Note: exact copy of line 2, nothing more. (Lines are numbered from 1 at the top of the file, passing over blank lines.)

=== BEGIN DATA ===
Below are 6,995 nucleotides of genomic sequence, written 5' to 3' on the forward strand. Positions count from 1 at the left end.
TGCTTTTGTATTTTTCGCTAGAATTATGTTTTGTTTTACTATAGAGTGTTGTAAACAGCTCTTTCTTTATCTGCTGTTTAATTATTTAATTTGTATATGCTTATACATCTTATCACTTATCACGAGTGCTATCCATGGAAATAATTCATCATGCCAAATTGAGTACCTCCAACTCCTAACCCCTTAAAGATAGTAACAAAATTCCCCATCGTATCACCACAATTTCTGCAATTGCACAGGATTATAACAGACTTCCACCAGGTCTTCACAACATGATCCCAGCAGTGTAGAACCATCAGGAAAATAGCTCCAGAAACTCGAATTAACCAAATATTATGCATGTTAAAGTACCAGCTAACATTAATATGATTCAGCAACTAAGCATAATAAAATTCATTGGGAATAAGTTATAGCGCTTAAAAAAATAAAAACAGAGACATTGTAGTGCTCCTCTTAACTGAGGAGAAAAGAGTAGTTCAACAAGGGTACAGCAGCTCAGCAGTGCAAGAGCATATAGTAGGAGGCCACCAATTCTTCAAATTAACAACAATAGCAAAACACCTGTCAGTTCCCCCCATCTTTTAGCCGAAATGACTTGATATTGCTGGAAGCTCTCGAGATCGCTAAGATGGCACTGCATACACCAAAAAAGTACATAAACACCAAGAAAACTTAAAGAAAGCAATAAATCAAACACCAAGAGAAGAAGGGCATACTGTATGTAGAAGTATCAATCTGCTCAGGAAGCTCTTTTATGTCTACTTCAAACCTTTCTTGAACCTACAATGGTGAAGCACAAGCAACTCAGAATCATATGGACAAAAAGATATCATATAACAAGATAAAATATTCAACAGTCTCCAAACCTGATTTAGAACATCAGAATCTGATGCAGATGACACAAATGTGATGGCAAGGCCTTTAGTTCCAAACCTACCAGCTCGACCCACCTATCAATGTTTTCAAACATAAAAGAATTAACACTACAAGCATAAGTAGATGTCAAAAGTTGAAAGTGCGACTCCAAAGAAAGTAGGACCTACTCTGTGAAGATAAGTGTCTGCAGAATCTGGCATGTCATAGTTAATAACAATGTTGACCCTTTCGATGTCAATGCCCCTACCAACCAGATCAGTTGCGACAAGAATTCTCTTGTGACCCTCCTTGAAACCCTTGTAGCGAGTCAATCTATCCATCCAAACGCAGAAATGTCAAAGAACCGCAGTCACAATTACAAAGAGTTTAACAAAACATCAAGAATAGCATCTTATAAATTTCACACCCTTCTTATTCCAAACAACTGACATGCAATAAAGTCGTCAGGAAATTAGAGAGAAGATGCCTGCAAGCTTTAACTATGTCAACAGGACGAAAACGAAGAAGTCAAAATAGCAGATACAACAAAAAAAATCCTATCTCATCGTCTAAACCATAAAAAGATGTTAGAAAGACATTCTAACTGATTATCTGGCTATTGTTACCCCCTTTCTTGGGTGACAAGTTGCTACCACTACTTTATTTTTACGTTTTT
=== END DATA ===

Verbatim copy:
TGCTTTTGTATTTTTCGCTAGAATTATGTTTTGTTTTACTATAGAGTGTTGTAAACAGCTCTTTCTTTATCTGCTGTTTAATTATTTAATTTGTATATGCTTATACATCTTATCACTTATCACGAGTGCTATCCATGGAAATAATTCATCATGCCAAATTGAGTACCTCCAACTCCTAACCCCTTAAAGATAGTAACAAAATTCCCCATCGTATCACCACAATTTCTGCAATTGCACAGGATTATAACAGACTTCCACCAGGTCTTCACAACATGATCCCAGCAGTGTAGAACCATCAGGAAAATAGCTCCAGAAACTCGAATTAACCAAATATTATGCATGTTAAAGTACCAGCTAACATTAATATGATTCAGCAACTAAGCATAATAAAATTCATTGGGAATAAGTTATAGCGCTTAAAAAAATAAAAACAGAGACATTGTAGTGCTCCTCTTAACTGAGGAGAAAAGAGTAGTTCAACAAGGGTACAGCAGCTCAGCAGTGCAAGAGCATATAGTAGGAGGCCACCAATTCTTCAAATTAACAACAATAGCAAAACACCTGTCAGTTCCCCCCATCTTTTAGCCGAAATGACTTGATATTGCTGGAAGCTCTCGAGATCGCTAAGATGGCACTGCATACACCAAAAAAGTACATAAACACCAAGAAAACTTAAAGAAAGCAATAAATCAAACACCAAGAGAAGAAGGGCATACTGTATGTAGAAGTATCAATCTGCTCAGGAAGCTCTTTTATGTCTACTTCAAACCTTTCTTGAACCTACAATGGTGAAGCACAAGCAACTCAGAATCATATGGACAAAAAGATATCATATAACAAGATAAAATATTCAACAGTCTCCAAACCTGATTTAGAACATCAGAATCTGATGCAGATGACACAAATGTGATGGCAAGGCCTTTAGTTCCAAACCTACCAGCTCGACCCACCTATCAATGTTTTCAAACATAAAAGAATTAACACTACAAGCATAAGTAGATGTCAAAAGTTGAAAGTGCGACTCCAAAGAAAGTAGGACCTACTCTGTGAAGATAAGTGTCTGCAGAATCTGGCATGTCATAGTTAATAACAATGTTGACCCTTTCGATGTCAATGCCCCTACCAACCAGATCAGTTGCGACAAGAATTCTCTTGTGACCCTCCTTGAAACCCTTGTAGCGAGTCAATCTATCCATCCAAACGCAGAAATGTCAAAGAACCGCAGTCACAATTACAAAGAGTTTAACAAAACATCAAGAATAGCATCTTATAAATTTCACACCCTTCTTATTCCAAACAACTGACATGCAATAAAGTCGTCAGGAAATTAGAGAGAAGATGCCTGCAAGCTTTAACTATGTCAACAGGACGAAAACGAAGAAGTCAAAATAGCAGATACAACAAAAAAAATCCTATCTCATCGTCTAAACCATAAAAAGATGTTAGAAAGACATTCTAACTGATTATCTGGCTATTGTTACCCCCTTTCTTGGGTGACAAGTTGCTACCACTACTTTATTTTTACGTTTTT